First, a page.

Less clear is why the president feels the left needs mollification, given that it has thus far been willing to go along with anything he does. There has been some grumbling about the more robust aspects of Obama’s foreign policy at the furthest fringes of the left, such as the founder of the Code Pink group of peaceniks who interrupted the speech with some characteristically rude heckling, prompting the president to assure her that she would be quite satisfied with what he had to say once the speech proceeded, but they are an infinitesimal constituency and cannot be mollified by anything short of complete capitulation to America’s enemies. Perhaps the president simply wanted to talk about something other than scandals swirling around his administration, although he did end up mentioning the Justice Department’s scandalous probe of several organizations because of its putative ties to national security leaks and there was a desperate attempt to blame the Benghazi fiasco on budget problems.
Most lefties who manage to slog through the speech will be pleased with it, we suspect, but anyone a notch or two to the right of Code Pink will find a great deal to argue with. Obama once again asserted that the Guantanamo Bay detention center is provokes such outrage among Muslim moderates that it is causing more terrorism than it prevents, but he did not explain why incinerating a terrorist with a missile from a drone is less offensive to Islamist sensibilities nor did he answer any of the questions about what to do with the detainees that have kept the center open since he signed an executive order to close it way back in ’09. Obama’s schizophrenic indictment and defense of his own drone policy wasn’t convincing, either as an indictment or a defense, and because of his high-minded aversion to detaining or interrogating terror suspect it raised the question of what, if anything, he will be doing instead. He called for an increase in foreign aid, perhaps to further enrich the treasuries of Egypt’s Muslim Brotherhood and similar emerging theocracies, but he was not specific.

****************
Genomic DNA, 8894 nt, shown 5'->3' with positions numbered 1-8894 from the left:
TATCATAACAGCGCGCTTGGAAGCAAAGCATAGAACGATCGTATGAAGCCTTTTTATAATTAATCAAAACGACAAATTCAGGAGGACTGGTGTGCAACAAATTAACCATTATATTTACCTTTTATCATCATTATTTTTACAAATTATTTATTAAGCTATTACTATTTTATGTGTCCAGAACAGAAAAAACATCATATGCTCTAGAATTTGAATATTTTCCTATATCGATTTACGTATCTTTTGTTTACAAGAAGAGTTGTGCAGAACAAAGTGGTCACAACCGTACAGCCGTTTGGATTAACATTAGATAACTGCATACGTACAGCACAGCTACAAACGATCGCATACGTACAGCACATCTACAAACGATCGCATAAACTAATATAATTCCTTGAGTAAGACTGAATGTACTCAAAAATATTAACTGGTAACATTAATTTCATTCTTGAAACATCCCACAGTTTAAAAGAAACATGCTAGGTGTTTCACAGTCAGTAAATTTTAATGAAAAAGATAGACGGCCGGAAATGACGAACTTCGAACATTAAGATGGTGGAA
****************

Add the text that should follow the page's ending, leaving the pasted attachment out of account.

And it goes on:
Most worrisome was the part about how “This war, like all wars, must end. That’s what history advises. That’s what our democracy demands.” The terrorists who are intent on striking at America see their efforts as just the latest skirmish in a war against the infidels that has raged since Muhammad launched his first jihad more than 1,400 years ago, but they are notoriously indifferent to history’s advice and at this point it seems unlikely they will end it just because that is what our democracy demands. There is always a way for one side of war to end it unilaterally, an old technique called surrender, and we hope that is not what the president has it mind.

— Bud Norman